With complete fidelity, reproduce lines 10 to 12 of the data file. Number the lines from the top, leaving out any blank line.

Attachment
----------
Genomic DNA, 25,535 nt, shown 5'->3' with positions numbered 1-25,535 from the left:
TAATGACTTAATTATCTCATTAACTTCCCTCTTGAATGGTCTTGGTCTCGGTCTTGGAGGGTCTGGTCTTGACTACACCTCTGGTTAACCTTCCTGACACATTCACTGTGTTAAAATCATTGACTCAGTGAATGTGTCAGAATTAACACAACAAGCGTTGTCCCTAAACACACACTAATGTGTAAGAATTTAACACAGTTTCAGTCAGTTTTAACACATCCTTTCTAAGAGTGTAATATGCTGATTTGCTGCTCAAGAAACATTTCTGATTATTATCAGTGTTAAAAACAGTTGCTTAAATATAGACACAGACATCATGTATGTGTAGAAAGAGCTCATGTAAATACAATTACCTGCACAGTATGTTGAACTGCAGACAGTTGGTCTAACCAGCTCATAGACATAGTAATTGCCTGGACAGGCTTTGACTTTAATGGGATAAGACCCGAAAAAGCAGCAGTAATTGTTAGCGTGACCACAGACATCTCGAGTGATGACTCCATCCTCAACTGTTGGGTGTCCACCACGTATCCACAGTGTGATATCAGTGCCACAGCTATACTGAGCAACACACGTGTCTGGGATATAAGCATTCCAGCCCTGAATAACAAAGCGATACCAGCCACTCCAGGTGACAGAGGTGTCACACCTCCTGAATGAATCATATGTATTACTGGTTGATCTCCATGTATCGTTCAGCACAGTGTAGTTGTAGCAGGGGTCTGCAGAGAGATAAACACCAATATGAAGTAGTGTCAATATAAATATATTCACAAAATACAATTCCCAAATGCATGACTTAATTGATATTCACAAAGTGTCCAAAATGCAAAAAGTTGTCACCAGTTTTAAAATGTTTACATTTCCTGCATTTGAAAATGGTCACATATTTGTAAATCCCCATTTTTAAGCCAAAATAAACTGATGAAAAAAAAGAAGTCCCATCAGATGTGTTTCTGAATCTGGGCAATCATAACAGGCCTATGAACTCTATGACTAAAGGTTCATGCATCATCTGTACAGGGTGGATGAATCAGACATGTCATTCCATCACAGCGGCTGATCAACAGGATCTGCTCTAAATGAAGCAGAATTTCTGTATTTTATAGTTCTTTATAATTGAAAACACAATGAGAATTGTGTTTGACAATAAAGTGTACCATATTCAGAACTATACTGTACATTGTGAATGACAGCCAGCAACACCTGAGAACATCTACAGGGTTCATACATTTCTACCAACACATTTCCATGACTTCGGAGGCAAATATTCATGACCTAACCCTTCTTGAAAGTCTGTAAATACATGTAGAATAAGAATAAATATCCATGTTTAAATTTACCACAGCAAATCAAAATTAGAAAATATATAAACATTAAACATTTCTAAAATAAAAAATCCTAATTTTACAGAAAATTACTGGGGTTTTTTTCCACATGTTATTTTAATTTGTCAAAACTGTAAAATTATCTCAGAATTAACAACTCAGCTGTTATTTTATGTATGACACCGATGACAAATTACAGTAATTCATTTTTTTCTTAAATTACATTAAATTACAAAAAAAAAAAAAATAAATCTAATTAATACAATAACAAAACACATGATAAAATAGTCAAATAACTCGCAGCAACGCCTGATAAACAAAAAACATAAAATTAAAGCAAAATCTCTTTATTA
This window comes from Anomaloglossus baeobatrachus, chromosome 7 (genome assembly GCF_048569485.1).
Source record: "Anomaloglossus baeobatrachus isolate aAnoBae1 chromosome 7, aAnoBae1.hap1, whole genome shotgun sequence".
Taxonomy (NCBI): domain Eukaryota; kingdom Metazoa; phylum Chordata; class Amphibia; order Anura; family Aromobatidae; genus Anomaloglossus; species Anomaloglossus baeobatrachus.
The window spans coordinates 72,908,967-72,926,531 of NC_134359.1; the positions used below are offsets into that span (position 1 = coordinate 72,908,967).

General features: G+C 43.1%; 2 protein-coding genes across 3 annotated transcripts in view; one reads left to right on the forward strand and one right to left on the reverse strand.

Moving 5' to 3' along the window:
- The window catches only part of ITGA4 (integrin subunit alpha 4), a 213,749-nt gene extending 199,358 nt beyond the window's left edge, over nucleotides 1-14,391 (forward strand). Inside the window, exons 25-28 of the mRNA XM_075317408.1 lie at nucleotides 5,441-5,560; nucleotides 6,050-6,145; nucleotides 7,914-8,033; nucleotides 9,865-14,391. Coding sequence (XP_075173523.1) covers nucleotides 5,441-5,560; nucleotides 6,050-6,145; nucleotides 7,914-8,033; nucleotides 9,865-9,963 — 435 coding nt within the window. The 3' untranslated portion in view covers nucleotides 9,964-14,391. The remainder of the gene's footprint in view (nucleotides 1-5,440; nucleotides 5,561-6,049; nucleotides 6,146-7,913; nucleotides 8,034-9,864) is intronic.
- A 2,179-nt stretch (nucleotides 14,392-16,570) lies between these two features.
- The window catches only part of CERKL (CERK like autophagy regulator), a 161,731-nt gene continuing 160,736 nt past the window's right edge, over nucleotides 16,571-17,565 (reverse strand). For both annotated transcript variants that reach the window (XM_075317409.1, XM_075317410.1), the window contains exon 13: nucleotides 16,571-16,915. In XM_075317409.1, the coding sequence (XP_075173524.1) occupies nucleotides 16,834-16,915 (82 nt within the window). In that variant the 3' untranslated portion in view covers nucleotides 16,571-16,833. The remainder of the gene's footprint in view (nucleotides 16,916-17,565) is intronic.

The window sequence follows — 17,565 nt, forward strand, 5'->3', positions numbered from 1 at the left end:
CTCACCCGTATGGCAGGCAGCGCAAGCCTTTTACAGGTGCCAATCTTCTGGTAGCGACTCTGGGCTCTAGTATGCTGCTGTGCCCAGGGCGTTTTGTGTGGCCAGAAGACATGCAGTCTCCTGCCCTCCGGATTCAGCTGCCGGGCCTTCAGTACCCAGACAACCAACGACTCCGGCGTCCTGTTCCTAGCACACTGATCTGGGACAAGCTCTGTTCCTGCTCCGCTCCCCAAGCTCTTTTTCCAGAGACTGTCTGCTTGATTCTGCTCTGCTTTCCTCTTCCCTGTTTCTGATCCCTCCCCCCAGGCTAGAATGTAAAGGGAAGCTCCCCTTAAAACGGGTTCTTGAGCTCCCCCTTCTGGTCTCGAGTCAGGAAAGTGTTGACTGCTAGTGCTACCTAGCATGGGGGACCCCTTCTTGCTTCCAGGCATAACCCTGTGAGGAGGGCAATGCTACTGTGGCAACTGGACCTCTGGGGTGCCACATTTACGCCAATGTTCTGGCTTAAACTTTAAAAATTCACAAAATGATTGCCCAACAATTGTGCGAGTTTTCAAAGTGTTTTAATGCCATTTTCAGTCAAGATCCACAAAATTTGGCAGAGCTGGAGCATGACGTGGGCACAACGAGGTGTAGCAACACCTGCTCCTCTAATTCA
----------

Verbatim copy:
- A 2,179-nt stretch (nucleotides 14,392-16,570) lies between these two features.
- The window catches only part of CERKL (CERK like autophagy regulator), a 161,731-nt gene continuing 160,736 nt past the window's right edge, over nucleotides 16,571-17,565 (reverse strand). For both annotated transcript variants that reach the window (XM_075317409.1, XM_075317410.1), the window contains exon 13: nucleotides 16,571-16,915. In XM_075317409.1, the coding sequence (XP_075173524.1) occupies nucleotides 16,834-16,915 (82 nt within the window). In that variant the 3' untranslated portion in view covers nucleotides 16,571-16,833. The remainder of the gene's footprint in view (nucleotides 16,916-17,565) is intronic.

The window sequence follows — 17,565 nt, forward strand, 5'->3', positions numbered from 1 at the left end: